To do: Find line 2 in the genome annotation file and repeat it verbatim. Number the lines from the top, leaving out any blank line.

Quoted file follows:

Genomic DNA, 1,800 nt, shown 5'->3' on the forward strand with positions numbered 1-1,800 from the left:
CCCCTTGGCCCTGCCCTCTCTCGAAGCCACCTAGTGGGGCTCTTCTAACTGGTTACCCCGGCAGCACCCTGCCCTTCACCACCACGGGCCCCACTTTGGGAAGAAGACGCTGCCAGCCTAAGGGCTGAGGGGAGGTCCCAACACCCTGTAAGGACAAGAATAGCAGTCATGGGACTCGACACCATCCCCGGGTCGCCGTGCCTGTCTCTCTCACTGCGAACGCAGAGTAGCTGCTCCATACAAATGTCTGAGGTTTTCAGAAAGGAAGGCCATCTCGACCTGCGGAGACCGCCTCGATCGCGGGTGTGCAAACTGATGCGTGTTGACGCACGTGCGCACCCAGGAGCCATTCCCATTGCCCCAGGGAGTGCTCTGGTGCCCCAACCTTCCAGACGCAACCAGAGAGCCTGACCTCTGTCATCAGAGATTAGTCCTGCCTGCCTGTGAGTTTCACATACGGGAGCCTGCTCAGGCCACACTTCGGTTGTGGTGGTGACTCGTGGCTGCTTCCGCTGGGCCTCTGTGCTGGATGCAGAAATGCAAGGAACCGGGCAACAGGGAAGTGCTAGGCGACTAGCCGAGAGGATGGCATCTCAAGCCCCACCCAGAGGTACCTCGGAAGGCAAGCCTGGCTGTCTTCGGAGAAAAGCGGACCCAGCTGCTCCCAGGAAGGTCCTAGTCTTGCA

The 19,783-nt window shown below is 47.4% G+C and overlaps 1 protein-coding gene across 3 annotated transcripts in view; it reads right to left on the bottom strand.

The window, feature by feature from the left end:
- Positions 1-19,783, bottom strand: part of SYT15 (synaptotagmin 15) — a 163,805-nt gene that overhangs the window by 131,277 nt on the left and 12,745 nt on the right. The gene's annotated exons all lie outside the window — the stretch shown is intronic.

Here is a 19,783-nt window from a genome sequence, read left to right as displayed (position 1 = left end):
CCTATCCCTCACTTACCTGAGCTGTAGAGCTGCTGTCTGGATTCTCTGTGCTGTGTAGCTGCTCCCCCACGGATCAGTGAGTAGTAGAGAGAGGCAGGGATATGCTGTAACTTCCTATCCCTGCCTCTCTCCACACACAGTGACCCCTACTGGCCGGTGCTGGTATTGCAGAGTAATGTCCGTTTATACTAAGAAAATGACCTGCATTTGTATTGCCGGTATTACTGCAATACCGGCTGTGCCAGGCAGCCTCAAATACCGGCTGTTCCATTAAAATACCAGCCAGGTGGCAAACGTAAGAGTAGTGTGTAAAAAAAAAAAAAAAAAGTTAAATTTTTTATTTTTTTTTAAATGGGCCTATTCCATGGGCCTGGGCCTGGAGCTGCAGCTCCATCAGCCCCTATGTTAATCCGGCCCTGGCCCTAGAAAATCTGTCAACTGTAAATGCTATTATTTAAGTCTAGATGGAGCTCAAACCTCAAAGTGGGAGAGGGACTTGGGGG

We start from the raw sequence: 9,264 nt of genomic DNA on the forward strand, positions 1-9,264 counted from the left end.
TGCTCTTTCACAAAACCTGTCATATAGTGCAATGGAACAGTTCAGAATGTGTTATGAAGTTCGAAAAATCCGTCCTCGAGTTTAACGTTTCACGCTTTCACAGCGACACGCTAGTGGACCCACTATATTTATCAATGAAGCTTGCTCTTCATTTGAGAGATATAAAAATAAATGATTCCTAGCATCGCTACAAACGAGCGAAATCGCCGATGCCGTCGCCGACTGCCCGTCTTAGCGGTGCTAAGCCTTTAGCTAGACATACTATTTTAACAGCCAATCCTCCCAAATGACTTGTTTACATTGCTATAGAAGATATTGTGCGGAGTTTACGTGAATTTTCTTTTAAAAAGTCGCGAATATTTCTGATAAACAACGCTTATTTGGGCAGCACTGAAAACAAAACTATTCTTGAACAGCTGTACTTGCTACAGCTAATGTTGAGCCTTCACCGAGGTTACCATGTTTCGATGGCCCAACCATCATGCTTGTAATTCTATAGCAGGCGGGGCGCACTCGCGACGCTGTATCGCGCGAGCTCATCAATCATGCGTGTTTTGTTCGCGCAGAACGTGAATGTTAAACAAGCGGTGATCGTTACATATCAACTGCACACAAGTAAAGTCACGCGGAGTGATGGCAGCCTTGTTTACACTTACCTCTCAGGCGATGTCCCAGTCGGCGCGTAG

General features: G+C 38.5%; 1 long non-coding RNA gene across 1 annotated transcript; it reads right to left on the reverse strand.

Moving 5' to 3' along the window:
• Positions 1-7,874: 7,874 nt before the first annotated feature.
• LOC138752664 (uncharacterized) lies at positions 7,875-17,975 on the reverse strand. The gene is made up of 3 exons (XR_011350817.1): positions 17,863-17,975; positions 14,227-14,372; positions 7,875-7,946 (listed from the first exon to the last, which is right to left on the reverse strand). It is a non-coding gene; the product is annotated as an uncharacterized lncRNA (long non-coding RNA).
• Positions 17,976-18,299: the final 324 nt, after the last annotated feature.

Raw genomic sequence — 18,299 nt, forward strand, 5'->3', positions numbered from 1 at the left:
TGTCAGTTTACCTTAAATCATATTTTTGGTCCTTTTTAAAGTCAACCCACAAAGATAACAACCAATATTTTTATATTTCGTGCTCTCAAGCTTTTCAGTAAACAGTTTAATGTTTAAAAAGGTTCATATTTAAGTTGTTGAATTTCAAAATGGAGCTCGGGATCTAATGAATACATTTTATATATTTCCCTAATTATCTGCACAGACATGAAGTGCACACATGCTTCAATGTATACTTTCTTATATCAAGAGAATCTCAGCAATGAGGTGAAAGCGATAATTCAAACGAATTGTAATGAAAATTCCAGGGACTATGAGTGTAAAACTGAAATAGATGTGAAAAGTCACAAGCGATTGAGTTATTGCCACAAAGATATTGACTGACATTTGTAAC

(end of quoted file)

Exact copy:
CCCCTTGGCCCTGCCCTCTCTCGAAGCCACCTAGTGGGGCTCTTCTAACTGGTTACCCCGGCAGCACCCTGCCCTTCACCACCACGGGCCCCACTTTGGGAAGAAGACGCTGCCAGCCTAAGGGCTGAGGGGAGGTCCCAACACCCTGTAAGGACAAGAATAGCAGTCATGGGACTCGACACCATCCCCGGGTCGCCGTGCCTGTCTCTCTCACTGCGAACGCAGAGTAGCTGCTCCATACAAATGTCTGAGGTTTTCAGAAAGGAAGGCCATCTCGACCTGCGGAGACCGCCTCGATCGCGGGTGTGCAAACTGATGCGTGTTGACGCACGTGCGCACCCAGGAGCCATTCCCATTGCCCCAGGGAGTGCTCTGGTGCCCCAACCTTCCAGACGCAACCAGAGAGCCTGACCTCTGTCATCAGAGATTAGTCCTGCCTGCCTGTGAGTTTCACATACGGGAGCCTGCTCAGGCCACACTTCGGTTGTGGTGGTGACTCGTGGCTGCTTCCGCTGGGCCTCTGTGCTGGATGCAGAAATGCAAGGAACCGGGCAACAGGGAAGTGCTAGGCGACTAGCCGAGAGGATGGCATCTCAAGCCCCACCCAGAGGTACCTCGGAAGGCAAGCCTGGCTGTCTTCGGAGAAAAGCGGACCCAGCTGCTCCCAGGAAGGTCCTAGTCTTGCA